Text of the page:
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Knowing these few simple facts can put you in a great p... Knowing these few simple facts can put you in a great position to negotiate the financing on your next car (Getty Images).

Congratulations. You've successfully negotiated the purchase price of your new or used car or truck. You've made a great deal.

Next you're ushered into the dealership's "Business Office" - also known as the "F&I Office" for "Finance and Insurance". You're introduced to the Business Manager, a pleasant well-groomed woman (or man) who congratulates you on your purchase. She reassures you that you made a wise decision and that the tough part is over so now you can relax. You sit and breathe a welcome sigh of relief.

As you go through the formalities of signing the various forms and agreements, she casually explains to you your financing terms, your interest rate and other details. Along the way, she offers you several "extras" that will add "mere pennies a day" to your monthly payments. Among these items might be an Extended Service Warranty, Paint and Fabric Protection, Rustproofing, Undercoating, Alarm System, Window Tinting, and maybe even Life, Health, or Disability Insurance.

You're relaxed. The negotiating is over. And these "extras" sound really worthwhile. Besides, you like this Business Manager. She's so darn nice and sincere. So you agree to the interest rate and financing terms. You purchase the Extended Service Warranty. You even purchase the Paint and Fabric Protection.

BAM! You just put a small fortune in her purse. Why? Because the biggest secret that the dealership doesn't want you to know is this:

The "Business Manager" is, in reality, a salesperson working on commission.

Most of what the Business Manager offers you is negotiable.

Of course, you probably didn't know that. Most car-buyers don't. And certainly no one at the dealership is going to tell you.

The plain fact is: Car dealerships often make more profit from the financing of the vehicle and the sale of "extras" sold in the Business Office than from the actual sale of the vehicle itself.

So what to do? No worries, my friend. Here are some car negotiation tips for dealing effectively with the dealership's "Business Manager":

1. Don't let your guard down. Just because the Business Manager may seem friendlier and nicer than the car salesman, it doesn't mean the deal is over once you enter the Business Office. It isn't. The deal doesn't conclude until you drive the vehicle off the dealership's lot. So despite how friendly the Business Manager may seem, remember that she's there to make as much money as possible for herself and the dealership.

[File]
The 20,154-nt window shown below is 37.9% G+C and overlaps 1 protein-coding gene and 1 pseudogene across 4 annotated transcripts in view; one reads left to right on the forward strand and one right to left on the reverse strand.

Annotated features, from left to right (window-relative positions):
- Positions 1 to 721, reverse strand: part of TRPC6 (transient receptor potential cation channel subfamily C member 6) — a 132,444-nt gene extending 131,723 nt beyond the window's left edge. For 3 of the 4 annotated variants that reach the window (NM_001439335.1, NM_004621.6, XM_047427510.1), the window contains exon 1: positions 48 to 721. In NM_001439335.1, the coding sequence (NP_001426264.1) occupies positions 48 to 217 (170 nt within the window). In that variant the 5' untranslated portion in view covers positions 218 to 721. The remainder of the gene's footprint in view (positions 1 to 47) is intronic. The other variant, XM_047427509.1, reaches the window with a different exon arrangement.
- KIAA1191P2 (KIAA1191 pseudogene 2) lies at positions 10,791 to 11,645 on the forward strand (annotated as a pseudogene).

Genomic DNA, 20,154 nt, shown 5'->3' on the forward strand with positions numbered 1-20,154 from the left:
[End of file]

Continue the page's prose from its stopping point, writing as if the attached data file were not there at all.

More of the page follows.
2. Arrange your financing before you go to the dealership. Since the Business Manager works on commission, she may try to trap you in a higher-than-necessary interest rate so she can maximize her commission. Avoid the dealership games by arranging your financing before you set foot in the dealership to buy. Apply for an auto loan at your bank or credit union. You can also apply for an auto loan online. Then compare all of the loan offers you've received and choose the best one. Once at the dealership, compare your best offer with the dealership's offer and decide which is the best deal for you.

You can obtain financing quotes from your local bank or credit union or for free online by using sites such as car.com

3. Try to negotiate the interest rate. If you were unable to qualify for financing from any bank, credit union or online financier, then you'll probably be stuck with dealership financing. And your auto loan will probably have a relatively high interest rate since you are considered a "credit risk." Nonetheless, if you feel that the interest rate that the Business Manager offers you is unreasonably high, tell her so and ask her to lower it.

4. Think twice about the "extras." Each "extra" you purchase means another commission to the Business Manager. But do you really need these "extras"? Probably not. For example, you'll certainly be offered an Extended Service Warranty. All new cars and trucks come with comprehensive warranties so you don't need to buy another one. As for Paint Protection, you can apply it yourself by buying any inexpensive "over-the-counter" polymer sealant car wax. You can apply Fabric Protection yourself by buying a can of Scotchguard. You may be able to purchase Window Tinting, Alarm Systems, Pinstriping and other after-market items cheaper on your own. Rustproofing is usually applied automatically in the factory so you certainly don't need to pay twice for it. (Check your vehicle's Factory Warranty to see if it includes a Rust Perforation Warranty. Most do.) And by all means, decline any health or life insurance that you may be offered by the dealership.

5. Go to the experts for answers. Don't count on the dealership to give you straight answers about financing. Remember, they may say anything to get you to finance your vehicle with them on their terms. So for the real facts about monthly payments, interest rates and other important financing details, ask your bank or credit union for the truth. They'll be happy to take the time to explain it all to you in an easy-to-understand no-pressure atmosphere.

6. Take the time to learn. Be sure to do all of your research and get the necessary facts before you go to the dealership to buy. Remember that they want you to be hurried and confused. So don't fall for that trap. Take the time to do your research. It'll pay off big time in the long run.

Michael Royce is a consumer advocate and former car salesman. For more car-buying tips and advice, visit his Beat The Car Salesman website.